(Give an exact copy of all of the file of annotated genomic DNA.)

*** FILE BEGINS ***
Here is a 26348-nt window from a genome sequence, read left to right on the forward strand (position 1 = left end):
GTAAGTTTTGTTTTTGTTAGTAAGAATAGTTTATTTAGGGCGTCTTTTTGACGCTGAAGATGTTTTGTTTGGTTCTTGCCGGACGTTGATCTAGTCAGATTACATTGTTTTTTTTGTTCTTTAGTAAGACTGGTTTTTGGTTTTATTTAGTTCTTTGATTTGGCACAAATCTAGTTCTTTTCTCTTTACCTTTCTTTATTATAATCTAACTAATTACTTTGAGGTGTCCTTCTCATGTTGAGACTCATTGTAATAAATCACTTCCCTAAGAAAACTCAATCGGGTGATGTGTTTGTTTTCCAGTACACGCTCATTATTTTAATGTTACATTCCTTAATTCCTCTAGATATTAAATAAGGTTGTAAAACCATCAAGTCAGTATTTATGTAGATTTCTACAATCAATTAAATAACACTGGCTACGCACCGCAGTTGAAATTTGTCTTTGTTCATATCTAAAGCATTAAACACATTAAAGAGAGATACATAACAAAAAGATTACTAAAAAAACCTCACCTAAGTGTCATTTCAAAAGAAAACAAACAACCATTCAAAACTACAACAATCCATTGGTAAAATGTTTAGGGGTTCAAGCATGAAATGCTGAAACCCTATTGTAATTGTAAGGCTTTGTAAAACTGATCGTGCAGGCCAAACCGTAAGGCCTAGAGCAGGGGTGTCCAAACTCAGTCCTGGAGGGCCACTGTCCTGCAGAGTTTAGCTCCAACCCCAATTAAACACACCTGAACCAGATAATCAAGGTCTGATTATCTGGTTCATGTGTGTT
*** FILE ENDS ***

Here is a 26348-nt window from a genome sequence, read left to right on the forward strand (position 1 = left end):
GTAAGTTTTGTTTTTGTTAGTAAGAATAGTTTATTTAGGGCGTCTTTTTGACGCTGAAGATGTTTTGTTTGGTTCTTGCCGGACGTTGATCTAGTCAGATTACATTGTTTTTTTTGTTCTTTAGTAAGACTGGTTTTTGGTTTTATTTAGTTCTTTGATTTGGCACAAATCTAGTTCTTTTCTCTTTACCTTTCTTTATTATAATCTAACTAATTACTTTGAGGTGTCCTTCTCATGTTGAGACTCATTGTAATAAATCACTTCCCTAAGAAAACTCAATCGGGTGATGTGTTTGTTTTCCAGTACACGCTCATTATTTTAATGTTACATTCCTTAATTCCTCTAGATATTAAATAAGGTTGTAAAACCATCAAGTCAGTATTTATGTAGATTTCTACAATCAATTAAATAACACTGGCTACGCACCGCAGTTGAAATTTGTCTTTGTTCATATCTAAAGCATTAAACACATTAAAGAGAGATACATAACAAAAAGATTACTAAAAAAACCTCACCTAAGTGTCATTTCAAAAGAAAACAAACAACCATTCAAAACTACAACAATCCATTGGTAAAATGTTTAGGGGTTCAAGCATGAAATGCTGAAACCCTATTGTAATTGTAAGGCTTTGTAAAACTGATCGTGCAGGCCAAACCGTAAGGCCTAGAGCAGGGGTGTCCAAACTCAGTCCTGGAGGGCCACTGTCCTGCAGAGTTTAGCTCCAACCCCAATTAAACACACCTGAACCAGATAATCAAGGTCTGATTATCTGGTTCATGTGTGTT